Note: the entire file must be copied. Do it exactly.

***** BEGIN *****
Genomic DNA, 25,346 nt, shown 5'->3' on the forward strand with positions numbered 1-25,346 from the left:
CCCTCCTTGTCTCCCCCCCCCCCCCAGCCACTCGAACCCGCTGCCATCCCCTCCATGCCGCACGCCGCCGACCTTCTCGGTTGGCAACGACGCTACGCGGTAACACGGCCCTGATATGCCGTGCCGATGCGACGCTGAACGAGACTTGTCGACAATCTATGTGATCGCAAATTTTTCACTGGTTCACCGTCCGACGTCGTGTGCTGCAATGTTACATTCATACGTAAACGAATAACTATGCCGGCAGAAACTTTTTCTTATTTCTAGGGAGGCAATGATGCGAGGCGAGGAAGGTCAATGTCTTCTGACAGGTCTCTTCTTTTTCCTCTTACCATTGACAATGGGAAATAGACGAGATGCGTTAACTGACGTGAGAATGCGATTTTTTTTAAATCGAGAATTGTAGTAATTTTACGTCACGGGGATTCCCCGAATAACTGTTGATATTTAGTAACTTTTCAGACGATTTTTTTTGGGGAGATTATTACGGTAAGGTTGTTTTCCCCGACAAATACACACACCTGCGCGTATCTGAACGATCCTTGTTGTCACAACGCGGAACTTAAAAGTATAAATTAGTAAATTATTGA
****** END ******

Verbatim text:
Genomic DNA, 25,346 nt, shown 5'->3' on the forward strand with positions numbered 1-25,346 from the left:
CCCTCCTTGTCTCCCCCCCCCCCCCAGCCACTCGAACCCGCTGCCATCCCCTCCATGCCGCACGCCGCCGACCTTCTCGGTTGGCAACGACGCTACGCGGTAACACGGCCCTGATATGCCGTGCCGATGCGACGCTGAACGAGACTTGTCGACAATCTATGTGATCGCAAATTTTTCACTGGTTCACCGTCCGACGTCGTGTGCTGCAATGTTACATTCATACGTAAACGAATAACTATGCCGGCAGAAACTTTTTCTTATTTCTAGGGAGGCAATGATGCGAGGCGAGGAAGGTCAATGTCTTCTGACAGGTCTCTTCTTTTTCCTCTTACCATTGACAATGGGAAATAGACGAGATGCGTTAACTGACGTGAGAATGCGATTTTTTTTAAATCGAGAATTGTAGTAATTTTACGTCACGGGGATTCCCCGAATAACTGTTGATATTTAGTAACTTTTCAGACGATTTTTTTTGGGGAGATTATTACGGTAAGGTTGTTTTCCCCGACAAATACACACACCTGCGCGTATCTGAACGATCCTTGTTGTCACAACGCGGAACTTAAAAGTATAAATTAGTAAATTATTGA